It wasn’t a great weekend for Chelsea.
We’re now into the last week of September, and we could have used that opening sentence in any one of the 38 previous weeks of 2023.
Let us rephrase. It’s not been a great year for Chelsea.
They’ve taken just 25 points in the 2023 calendar year, a figure that is the joint-lowest among all ever-present Premier League clubs over that timeframe:
Graham Potter and Frank Lampard have overseen the majority of matches over that period, but even the appointment of a top-class manager in Mauricio Pochettino hasn’t yet reversed Chelsea’s fortunes. They languish in 14th place, have failed to score in their last three matches, and only two sides – newly promoted Burnley (four) and Luton (three) – have scored fewer goals than their five. Chelsea have an enormous injury list too, which is only adding to Pochettino’s growing problems.
Despite this, it was reported earlier this week that Pochettino retains the full support of co-owners Todd Boehly and Behdad Eghbali, with the first-team staff and the Chelsea owners confident results will soon start to reflect the data they are carefully studying.
What data might that be? On the surface, things look like they’re going terribly for Chelsea.
But the underlying numbers paint a slightly rosier picture. According to our Expected Points model, which essentially distils the underlying numbers into an ‘expected’ league table, Boehly and Eghbali might have a point.
Our Expected Points model simulates the number of goals scored by each side in each match based on the xG value of every shot taken. It then uses the simulated number of goals to determine the match outcome (win/draw/loss). Each match is simulated 10,000 times. The expected points for each team in each match can then be calculated based on the proportion of simulations they win/draw/lose.
This is of course not an exact science, as expected goals data doesn’t include a lot of factors, such as game state and dangerous periods of possession that don’t lead to shots. Nevertheless, it’s still interesting to look at the data that Chelsea’s board could be looking at themselves.
So, we ran the Expected Points model on the current Premier League season and this is what it shows.
Yes, your eyes aren’t lying to you. Based on this model, Chelsea should be fourth. They are, of course, actually 14th and their 10-place difference in the model is the largest of any team in the division. That’s way ahead of even Brentford and Everton (five places) who have the next-highest difference between where they actually are, and where they ‘ought’ to be.
The expected points table suggests that Chelsea’s underlying performances so far this season have been worth about 12 points. They’ve only taken five points so far, and their points differential of -6.96 is the biggest negative difference in the league ahead of Everton (-5.30) and Luton (-5.12).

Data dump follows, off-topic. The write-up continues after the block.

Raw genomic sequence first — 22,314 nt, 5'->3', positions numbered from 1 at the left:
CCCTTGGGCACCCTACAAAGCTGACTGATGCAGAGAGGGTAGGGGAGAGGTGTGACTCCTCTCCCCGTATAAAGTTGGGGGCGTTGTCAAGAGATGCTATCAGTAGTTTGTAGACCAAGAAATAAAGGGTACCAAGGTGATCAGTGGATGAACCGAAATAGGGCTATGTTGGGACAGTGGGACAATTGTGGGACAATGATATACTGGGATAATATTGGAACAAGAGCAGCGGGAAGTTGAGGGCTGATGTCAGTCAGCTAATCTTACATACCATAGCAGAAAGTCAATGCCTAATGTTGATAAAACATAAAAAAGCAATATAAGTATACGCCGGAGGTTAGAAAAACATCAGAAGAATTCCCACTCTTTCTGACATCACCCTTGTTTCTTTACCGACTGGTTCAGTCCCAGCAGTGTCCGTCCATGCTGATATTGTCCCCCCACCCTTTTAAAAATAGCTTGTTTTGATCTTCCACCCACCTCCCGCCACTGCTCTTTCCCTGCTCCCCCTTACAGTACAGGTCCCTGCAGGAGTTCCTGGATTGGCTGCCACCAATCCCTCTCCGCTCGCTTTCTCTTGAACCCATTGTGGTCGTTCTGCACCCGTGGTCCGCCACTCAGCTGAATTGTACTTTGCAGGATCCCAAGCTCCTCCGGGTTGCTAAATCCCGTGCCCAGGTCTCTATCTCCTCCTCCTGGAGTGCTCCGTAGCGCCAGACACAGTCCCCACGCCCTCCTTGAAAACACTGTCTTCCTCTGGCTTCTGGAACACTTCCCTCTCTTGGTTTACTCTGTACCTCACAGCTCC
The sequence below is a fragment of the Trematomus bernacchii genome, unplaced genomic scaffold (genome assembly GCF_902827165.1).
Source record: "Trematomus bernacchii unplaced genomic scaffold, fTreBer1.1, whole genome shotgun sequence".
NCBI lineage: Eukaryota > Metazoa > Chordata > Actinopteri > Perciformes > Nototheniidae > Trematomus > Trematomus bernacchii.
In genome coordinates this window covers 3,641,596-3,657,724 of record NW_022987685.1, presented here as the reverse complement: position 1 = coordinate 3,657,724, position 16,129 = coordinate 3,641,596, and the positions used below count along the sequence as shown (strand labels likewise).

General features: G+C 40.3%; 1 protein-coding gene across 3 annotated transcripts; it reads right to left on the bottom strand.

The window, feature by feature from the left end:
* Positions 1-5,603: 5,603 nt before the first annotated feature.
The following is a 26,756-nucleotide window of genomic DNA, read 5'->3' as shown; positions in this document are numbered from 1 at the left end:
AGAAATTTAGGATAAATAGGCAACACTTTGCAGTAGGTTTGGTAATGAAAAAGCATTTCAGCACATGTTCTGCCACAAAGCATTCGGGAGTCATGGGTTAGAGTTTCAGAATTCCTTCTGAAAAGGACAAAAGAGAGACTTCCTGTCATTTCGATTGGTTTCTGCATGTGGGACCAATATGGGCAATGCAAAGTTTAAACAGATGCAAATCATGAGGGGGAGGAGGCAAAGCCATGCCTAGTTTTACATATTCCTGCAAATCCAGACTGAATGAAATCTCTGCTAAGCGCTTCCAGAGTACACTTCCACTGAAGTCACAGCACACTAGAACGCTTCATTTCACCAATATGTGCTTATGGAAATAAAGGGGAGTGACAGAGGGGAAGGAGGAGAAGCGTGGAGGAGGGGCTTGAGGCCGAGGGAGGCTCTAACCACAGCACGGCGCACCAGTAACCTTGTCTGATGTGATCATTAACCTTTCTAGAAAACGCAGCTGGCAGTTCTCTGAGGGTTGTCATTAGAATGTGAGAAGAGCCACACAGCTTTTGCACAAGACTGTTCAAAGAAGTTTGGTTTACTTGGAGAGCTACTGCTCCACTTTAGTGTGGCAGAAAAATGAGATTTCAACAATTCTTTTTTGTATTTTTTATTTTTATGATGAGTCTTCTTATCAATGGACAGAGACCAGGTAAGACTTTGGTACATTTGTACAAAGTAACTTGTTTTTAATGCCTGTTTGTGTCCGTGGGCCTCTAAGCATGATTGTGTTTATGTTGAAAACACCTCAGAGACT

On the flip side, the expected points model suggests that West Ham (+8 places) and Fulham (+7) have been the biggest beneficiaries of variance in the early season.
Defensively, there are no real reasons for concern for Chelsea. They’ve conceded just 6.4 expected goals which is the third-lowest rate in the league and have conceded in line with that (six times).
It’s a different story at the attacking end of the pitch where Chelsea are suffering from a team-wide finishing malaise. Remarkably, they’ve actually “won” the expected goals count in every single one of their opening six games of the season, a feat that only Manchester City have been able to replicate in this fledgling season.
But they simply have not been able to take their chances. Chelsea have underperformed compared to their expected goals by a Premier League high of 6.6 and Sunday’s defeat to Aston Villa was a familiar story – they could have come away from the game with much more than they did.
To put that underperformance into context, no side in Europe’s top five leagues has underperformed their underlying attacking numbers as much as Chelsea’s 6.6 figure so far in 2022-23.
If every single player finished chances like a perfectly average Premier League player, Chelsea would be in the Champions League spots. We’d be talking about them in a very, very different light. In a different world, Enzo Fernández scores the penalty against West Ham on the opening weekend and Chelsea win 2-1. Perhaps Nicolas Jackson scores one of the (many) good opportunities he had against Bournemouth and Chelsea win that one, too.
The problem is, though, this isn’t some parallel universe. Chelsea’s players aren’t finishing anything like an average footballer would. Jackson is struggling to shoulder the burden of being Chelsea’s main supply of goals. He’s scored just once from an xG total of 3.79, making his 2.79 underperformance the most of any Premier League player this campaign and the third-highest of any player in Europe’s top five leagues. Pierre-Emerick Aubameyang is second on that list, by the way, with no goals from his xG total of 2.81 for Marseille. You can take the man out of Chelsea…
Presumably, the data that Boehly and Eghbali are looking at shows, in some way, that Chelsea’s underlying data is better than their surface-level numbers. And that they believe Pochettino remains the man to turn around this team’s problems.
We’re still early days into the Pochettino era at Chelsea. The owners need to back him. But to have received the dreaded “vote of confidence” so early into his Chelsea tenure will be worrying.
Fulham and Burnley are up in the league next and should offer a great opportunity for Chelsea to finally get their season up and running.